See how Mediocre Mom columnist Rachel Vidoni learned an important lesson about over-reacting this week.
The other evening my older daughter offered to give my youngest daughter a shower. Well, maybe she didn’t offer. Maybe I strongly suggested she offer. Whatever inspired her to help me, she did wash her sister up while I made dinner. There was some three-year-old crying, but I figured there was soap in the eyes, water in the ears, you know, the usual shower-time horror.
20 minutes later, everyone is at the dinner table, all shiny and shampoo-y, when I walked by my youngest daughter and noticed something on her head. I am nothing if not obsessed with my children’s hair and what may or may not be in it. This white patch caught my eye, a chunk of hair sticking straight up with sticky white residue. I looked at my middle daughter.
“Did you see this when you washed her hair?” I asked, thinking maybe she’ll tell me it’s playdoh or some other dirt from their wrestling on the floor earlier. Perhaps thinking she didn’t see it at all.
She nods in affirmation, but doesn’t speak.
“Do you know what it is?” I asked specifically.
“It’s gum,” she whispered, starting to get a little teary.
“Gum? How did she get gum in her hair in the shower?”
“Well,” she choked out, “We were playing this game in the shower where we spit water on each other and when I spit water on her my gum flew out of my mouth and landed in her hair.” It’s a good thing she’s not a fire-breathing dragon.
As I’m looking at this sticky mess, I noticed the hair attached to it was in a freakishly straight line…like scissors may have been used here at the scene of the crime.
“Did you try to cut it out?” I asked incredulously.
And she loses it. My oldest daughter is crying, my son is laughing, and my youngest is sitting there with her head in my vice grip. Dinner is getting cold.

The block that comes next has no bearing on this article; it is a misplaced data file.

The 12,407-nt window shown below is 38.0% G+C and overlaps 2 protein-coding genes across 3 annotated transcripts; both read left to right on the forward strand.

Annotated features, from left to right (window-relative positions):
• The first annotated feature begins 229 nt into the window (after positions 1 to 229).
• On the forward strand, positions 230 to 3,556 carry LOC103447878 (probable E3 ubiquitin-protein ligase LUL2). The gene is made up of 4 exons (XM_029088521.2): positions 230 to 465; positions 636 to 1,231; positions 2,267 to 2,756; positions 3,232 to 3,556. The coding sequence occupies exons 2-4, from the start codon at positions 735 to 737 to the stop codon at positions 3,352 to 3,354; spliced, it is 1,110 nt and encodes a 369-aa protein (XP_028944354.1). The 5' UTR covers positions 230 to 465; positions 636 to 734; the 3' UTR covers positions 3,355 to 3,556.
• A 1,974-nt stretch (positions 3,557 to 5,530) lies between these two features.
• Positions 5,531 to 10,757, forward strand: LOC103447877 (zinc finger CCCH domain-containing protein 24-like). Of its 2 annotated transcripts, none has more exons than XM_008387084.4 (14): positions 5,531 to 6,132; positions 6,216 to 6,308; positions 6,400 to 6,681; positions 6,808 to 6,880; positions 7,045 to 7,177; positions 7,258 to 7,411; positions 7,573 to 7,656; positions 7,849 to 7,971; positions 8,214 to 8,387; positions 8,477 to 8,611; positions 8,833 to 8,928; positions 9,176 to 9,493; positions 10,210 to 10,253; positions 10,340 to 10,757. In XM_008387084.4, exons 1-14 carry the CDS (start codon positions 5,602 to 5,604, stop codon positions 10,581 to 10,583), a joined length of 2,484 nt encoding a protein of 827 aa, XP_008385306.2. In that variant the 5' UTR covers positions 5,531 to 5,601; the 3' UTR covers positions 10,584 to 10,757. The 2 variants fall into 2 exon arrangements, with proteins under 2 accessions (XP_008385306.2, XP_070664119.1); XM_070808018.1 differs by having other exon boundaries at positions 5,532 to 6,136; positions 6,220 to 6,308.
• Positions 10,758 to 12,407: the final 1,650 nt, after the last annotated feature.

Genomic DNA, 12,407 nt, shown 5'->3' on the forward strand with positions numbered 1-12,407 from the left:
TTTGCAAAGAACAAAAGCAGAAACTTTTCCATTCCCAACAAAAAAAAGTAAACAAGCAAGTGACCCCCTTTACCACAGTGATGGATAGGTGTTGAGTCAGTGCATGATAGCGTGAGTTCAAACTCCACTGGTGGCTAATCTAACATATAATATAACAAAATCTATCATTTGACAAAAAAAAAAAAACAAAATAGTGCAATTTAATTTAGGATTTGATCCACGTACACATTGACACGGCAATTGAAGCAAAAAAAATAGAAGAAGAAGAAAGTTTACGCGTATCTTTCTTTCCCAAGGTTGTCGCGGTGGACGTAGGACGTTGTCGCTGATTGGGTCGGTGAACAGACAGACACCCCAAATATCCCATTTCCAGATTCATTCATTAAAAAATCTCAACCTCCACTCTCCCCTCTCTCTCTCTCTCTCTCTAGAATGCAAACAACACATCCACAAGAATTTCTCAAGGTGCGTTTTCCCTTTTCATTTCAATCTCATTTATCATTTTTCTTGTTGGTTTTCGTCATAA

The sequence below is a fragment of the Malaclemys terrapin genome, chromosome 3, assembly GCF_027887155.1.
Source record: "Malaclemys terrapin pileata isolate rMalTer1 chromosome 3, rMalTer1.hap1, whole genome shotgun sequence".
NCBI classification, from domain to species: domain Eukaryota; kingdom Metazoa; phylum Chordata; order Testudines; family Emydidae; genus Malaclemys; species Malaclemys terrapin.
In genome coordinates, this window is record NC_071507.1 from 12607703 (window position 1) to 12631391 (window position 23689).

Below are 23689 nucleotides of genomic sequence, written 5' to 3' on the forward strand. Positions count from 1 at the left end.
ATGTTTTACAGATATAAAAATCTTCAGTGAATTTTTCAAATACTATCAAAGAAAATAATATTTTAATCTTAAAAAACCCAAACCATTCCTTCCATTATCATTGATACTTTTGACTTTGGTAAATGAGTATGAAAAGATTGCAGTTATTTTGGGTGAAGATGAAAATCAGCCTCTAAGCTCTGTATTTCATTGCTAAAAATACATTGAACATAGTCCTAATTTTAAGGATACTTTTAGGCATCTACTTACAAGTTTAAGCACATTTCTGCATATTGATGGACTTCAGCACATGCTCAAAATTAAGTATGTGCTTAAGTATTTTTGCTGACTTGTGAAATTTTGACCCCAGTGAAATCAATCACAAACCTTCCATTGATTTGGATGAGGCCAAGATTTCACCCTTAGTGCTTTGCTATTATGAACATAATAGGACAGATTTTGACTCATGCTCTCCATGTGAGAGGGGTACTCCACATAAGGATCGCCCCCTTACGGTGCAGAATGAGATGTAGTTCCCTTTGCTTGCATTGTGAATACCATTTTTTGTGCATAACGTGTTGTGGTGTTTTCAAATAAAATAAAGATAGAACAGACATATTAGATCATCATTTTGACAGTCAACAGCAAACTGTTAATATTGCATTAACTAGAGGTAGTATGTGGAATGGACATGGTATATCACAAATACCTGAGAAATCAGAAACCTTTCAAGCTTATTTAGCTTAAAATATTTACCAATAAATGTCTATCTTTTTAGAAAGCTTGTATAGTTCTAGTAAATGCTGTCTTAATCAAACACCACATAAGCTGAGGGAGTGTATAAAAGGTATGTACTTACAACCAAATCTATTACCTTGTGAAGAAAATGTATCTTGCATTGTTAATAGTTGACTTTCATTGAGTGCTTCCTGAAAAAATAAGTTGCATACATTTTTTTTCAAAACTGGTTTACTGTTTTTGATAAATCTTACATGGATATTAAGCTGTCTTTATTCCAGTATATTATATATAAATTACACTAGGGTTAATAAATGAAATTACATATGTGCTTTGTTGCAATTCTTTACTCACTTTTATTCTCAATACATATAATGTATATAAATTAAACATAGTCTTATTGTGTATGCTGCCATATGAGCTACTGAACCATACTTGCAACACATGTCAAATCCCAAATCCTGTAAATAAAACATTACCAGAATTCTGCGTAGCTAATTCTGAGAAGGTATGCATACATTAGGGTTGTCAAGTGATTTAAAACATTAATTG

“You spit gum in your sister’s hair and cut it out?” I repeated. “Why didn’t you tell me? There are ways to get gum out of hair without cutting it!”
“I didn’t want to get in trouble,” she sobbed.
“And you think you won’t get in trouble now?” I asked. It was rhetorical.
Suffice it to say, the rest of the gum came out of my youngest daughter’s hair just fine, and although there’s a chunk that’s a little shorter than the rest, you really can’t tell the difference. Which is a good thing for everyone involved.
At the age of nine, I have to hand it to my middle daughter for figuring out the fine art of skirting the details. She’s learned early on the easier-to-get-forgiveness-than-permission rule of life, which means while it will drive me and her father nuts that she does things like sneak candy in the morning before school (hypothetically of course), she’ll probably have a happier childhood and be more well adjusted than my other two. If you ask me for candy in the morning I’m going to say no. If you sneak candy in the morning there is a good chance I won’t find out. Then it’s an ignorance-win situation. If I do find out, she says she’s really sorry and she’s off to school. What am I going to do, make her cough it up? Not that this has happened, of course.